> process can be delayed a long time at socket creation/dismantle time.
> 
> 
> What Corey and I propose is to use RCU to protect this hash table.
> 
> Goals are :
> 
> 1) Optimizing handling of incoming Unicast UDP frames, so that no memory
> writes should happen in the fast path. Using an array of rwlocks (one per
> slot for example is not an option in this regard)
> 
> Note: Multicasts and broadcasts still will need to take a lock,
> because doing a full lockless lookup in this case is difficult.
> 
> 2) No expensive operations in the socket bind/unhash phases :
>   - No expensive synchronize_rcu() calls.
> 
>   - No added rcu_head in socket structure, increasing memory needs,
>   but more important, forcing us to use call_rcu() calls,
>   that have the bad property of making sockets structure cold.
>   (rcu grace period between socket freeing and its potential reuse
>    make this socket being cold in CPU cache).
>   David did a previous patch using call_rcu() and noticed a 20%
>   impact on TCP connection rates.
> 
>   Quoting Cristopher Lameter :
>   "Right. That results in cacheline cooldown. You'd want to recycle
>    the object as they are cache hot on a per cpu basis. That is screwed
>    up by the delayed regular rcu processing. We have seen multiple
>    regressions due to cacheline cooldown.
>    The only choice in cacheline hot sensitive areas is to deal with the
>    complexity that comes with SLAB_DESTROY_BY_RCU or give up on RCU."
> 
>   - Because udp sockets are allocated from dedicated kmem_cache,
>   use of SLAB_DESTROY_BY_RCU can help here.
> 
> Theory of operation :
> ---------------------
> 
> As the lookup is lockfree (using rcu_read_lock()/rcu_read_unlock()),
> special attention must be taken by readers and writers.
> 
> Use of SLAB_DESTROY_BY_RCU is tricky too, because a socket can be freed,
> reused, inserted in a different chain or in worst case in the same chain
> while readers could do lookups in the same time.
> 
> In order to avoid loops, a reader must check each socket found in a chain
> really belongs to the chain the reader was traversing. If it finds a
> mismatch, lookup must start again at the begining. This *restart* loop
> is the reason we had to use rdlock for the multicast case, because
> we dont want to send same message several times to the same socket.
> 
> We use RCU only for fast path. Thus, /proc/net/udp still take rdlocks.

We should just make it a spin_lock later and speed up udp socket creation.
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Eric Dumazet - Oct. 28, 2008, 9:50 p.m.
Stephen Hemminger a écrit :
> On Tue, 28 Oct 2008 21:37:15 +0100
> Eric Dumazet <dada1@cosmosbay.com> wrote:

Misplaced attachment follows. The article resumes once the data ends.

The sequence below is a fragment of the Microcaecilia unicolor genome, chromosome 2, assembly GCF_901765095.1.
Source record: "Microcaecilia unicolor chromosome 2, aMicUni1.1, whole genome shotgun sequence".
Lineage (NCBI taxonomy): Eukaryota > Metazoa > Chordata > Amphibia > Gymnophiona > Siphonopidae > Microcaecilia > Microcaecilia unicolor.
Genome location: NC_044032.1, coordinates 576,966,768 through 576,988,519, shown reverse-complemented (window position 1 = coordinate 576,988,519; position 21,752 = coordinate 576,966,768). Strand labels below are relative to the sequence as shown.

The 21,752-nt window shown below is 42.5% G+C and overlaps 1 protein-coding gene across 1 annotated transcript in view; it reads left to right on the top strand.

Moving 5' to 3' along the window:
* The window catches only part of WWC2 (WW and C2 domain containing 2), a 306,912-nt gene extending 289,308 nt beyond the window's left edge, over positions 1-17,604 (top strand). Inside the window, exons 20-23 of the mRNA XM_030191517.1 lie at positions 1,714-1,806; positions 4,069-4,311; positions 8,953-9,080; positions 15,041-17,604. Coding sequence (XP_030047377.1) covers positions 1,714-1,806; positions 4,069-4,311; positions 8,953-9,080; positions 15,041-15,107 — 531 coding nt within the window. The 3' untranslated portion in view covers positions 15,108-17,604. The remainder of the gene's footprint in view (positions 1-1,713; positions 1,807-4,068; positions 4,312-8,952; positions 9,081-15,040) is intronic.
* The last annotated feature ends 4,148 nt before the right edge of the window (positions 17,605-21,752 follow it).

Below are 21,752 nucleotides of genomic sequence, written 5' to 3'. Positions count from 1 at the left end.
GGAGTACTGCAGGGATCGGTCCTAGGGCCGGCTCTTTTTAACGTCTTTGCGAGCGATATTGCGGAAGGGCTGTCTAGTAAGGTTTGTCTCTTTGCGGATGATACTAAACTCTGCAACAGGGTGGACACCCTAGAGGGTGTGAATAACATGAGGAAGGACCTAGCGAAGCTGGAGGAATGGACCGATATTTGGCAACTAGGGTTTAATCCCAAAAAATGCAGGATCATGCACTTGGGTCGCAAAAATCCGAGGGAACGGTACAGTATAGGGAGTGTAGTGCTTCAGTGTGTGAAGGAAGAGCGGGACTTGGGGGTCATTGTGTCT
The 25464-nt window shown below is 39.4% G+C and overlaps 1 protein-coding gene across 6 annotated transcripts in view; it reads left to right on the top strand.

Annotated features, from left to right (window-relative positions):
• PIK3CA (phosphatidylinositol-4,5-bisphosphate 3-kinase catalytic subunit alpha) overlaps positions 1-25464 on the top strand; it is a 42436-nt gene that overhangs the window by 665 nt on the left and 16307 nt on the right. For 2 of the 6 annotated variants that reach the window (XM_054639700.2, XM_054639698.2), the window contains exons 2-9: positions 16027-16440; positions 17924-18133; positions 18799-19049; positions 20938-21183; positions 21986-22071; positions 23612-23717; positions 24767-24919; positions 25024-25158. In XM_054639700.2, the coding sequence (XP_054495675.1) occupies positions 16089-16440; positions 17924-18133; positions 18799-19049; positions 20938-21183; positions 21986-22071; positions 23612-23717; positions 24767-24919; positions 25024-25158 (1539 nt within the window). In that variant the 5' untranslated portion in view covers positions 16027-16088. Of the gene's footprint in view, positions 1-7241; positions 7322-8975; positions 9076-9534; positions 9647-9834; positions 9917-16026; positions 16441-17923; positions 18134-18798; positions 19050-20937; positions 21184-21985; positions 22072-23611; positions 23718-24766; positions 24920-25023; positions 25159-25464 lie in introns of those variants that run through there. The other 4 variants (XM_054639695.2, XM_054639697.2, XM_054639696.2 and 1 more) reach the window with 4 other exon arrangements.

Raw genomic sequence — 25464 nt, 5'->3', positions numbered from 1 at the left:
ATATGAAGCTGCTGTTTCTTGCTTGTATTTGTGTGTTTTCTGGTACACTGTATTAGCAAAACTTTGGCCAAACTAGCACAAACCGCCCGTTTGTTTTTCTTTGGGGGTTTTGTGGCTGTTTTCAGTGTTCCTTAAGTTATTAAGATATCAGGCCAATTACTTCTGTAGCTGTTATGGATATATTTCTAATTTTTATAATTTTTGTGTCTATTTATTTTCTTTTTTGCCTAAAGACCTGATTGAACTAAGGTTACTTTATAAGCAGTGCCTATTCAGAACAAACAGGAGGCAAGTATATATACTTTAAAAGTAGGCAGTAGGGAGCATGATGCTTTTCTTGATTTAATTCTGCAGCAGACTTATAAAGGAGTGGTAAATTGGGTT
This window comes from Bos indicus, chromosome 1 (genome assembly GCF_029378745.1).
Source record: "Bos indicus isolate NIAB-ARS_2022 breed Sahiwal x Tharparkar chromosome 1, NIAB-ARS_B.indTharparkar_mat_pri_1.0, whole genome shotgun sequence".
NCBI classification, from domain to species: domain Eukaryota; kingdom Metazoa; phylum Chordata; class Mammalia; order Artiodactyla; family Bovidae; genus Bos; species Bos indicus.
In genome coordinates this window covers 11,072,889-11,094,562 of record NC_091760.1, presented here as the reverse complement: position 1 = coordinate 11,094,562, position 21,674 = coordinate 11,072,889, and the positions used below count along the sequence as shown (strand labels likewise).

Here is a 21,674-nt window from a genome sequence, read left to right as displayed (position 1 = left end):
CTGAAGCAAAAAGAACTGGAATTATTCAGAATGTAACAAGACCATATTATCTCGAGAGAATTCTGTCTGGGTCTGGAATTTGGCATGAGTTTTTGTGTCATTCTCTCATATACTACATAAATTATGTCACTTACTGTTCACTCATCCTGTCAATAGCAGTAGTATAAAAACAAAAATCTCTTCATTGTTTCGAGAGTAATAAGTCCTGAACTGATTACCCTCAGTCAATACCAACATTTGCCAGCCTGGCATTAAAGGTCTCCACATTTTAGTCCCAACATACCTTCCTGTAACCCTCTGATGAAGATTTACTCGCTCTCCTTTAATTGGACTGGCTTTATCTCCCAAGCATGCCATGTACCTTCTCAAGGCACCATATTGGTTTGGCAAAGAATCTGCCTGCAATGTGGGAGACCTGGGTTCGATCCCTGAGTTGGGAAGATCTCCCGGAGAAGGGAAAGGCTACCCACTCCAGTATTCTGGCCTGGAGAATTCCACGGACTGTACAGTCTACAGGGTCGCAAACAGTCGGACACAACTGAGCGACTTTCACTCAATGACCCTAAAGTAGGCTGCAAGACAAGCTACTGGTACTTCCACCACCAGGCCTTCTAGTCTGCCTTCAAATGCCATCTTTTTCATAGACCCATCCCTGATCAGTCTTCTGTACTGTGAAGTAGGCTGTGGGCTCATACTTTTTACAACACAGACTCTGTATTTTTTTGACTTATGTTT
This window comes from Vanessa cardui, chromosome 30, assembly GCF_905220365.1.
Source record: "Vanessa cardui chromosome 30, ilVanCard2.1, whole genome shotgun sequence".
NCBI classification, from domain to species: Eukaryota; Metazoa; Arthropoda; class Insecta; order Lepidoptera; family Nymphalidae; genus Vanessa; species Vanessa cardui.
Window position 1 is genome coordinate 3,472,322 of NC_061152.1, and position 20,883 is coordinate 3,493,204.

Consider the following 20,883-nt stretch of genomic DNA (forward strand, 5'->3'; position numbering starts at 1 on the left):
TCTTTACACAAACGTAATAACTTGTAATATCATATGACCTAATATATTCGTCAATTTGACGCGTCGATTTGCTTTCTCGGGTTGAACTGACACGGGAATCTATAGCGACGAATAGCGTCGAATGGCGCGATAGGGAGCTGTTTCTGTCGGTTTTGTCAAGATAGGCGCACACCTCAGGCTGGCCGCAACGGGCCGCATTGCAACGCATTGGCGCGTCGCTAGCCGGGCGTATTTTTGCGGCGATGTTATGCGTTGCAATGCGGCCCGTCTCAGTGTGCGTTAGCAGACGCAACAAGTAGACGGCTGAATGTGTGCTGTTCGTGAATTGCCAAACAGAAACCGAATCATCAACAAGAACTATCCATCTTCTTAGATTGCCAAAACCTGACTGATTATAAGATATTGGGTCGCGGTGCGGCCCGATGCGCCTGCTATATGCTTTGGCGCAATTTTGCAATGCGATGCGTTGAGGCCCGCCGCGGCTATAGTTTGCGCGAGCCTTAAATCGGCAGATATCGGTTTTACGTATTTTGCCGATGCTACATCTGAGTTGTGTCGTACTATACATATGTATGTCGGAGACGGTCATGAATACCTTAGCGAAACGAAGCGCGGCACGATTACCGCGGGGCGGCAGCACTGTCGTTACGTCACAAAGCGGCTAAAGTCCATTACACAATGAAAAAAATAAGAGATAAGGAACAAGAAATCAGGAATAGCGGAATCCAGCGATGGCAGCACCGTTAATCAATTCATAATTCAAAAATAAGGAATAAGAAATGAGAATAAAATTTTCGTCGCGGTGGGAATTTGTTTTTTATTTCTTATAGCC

>> We use RCU only for fast path. Thus, /proc/net/udp still take rdlocks.
> 
> We should just make it a spin_lock later and speed up udp socket creation.

Indeed

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Patch

diff --git a/net/ipv4/udp.c b/net/ipv4/udp.c
index 85f8e8e..67d8430 100644
--- a/net/ipv4/udp.c
+++ b/net/ipv4/udp.c
@@ -155,55 +155,23 @@  int udp_lib_get_port(struct sock *sk, unsigned short snum,
 	write_lock_bh(&udp_hash_lock);
 
 	if (!snum) {
-		int i, low, high, remaining;
-		unsigned rover, best, best_size_so_far;
+		int low, high, remaining;
+		unsigned rand;
+		unsigned short first;
 
 		inet_get_local_port_range(&low, &high);
 		remaining = (high - low) + 1;
 
-		best_size_so_far = UINT_MAX;
-		best = rover = net_random() % remaining + low;
-
-		/* 1st pass: look for empty (or shortest) hash chain */
-		for (i = 0; i < UDP_HTABLE_SIZE; i++) {
-			int size = 0;
-
-			head = &udptable[udp_hashfn(net, rover)];
-			if (hlist_empty(head))
-				goto gotit;
-
-			sk_for_each(sk2, node, head) {
-				if (++size >= best_size_so_far)
-					goto next;
-			}
-			best_size_so_far = size;
-			best = rover;
-		next:
-			/* fold back if end of range */
-			if (++rover > high)
-				rover = low + ((rover - low)
-					       & (UDP_HTABLE_SIZE - 1));
-
-
-		}
-
-		/* 2nd pass: find hole in shortest hash chain */
-		rover = best;
-		for (i = 0; i < (1 << 16) / UDP_HTABLE_SIZE; i++) {
-			if (! __udp_lib_lport_inuse(net, rover, udptable))
-				goto gotit;
-			rover += UDP_HTABLE_SIZE;
-			if (rover > high)
-				rover = low + ((rover - low)
-					       & (UDP_HTABLE_SIZE - 1));
+		rand = net_random();
+		snum = first = rand % remaining + low;
+		rand |= 1;
+		while (__udp_lib_lport_inuse(net, snum, udptable)) {
+			do {
+				snum = snum + rand;
+			} while (snum < low || snum > high);
+			if (snum == first)
+				goto fail;
 		}
-
-
-		/* All ports in use! */
-		goto fail;
-
-gotit:
-		snum = rover;
 	} else {
 		head = &udptable[udp_hashfn(net, snum)];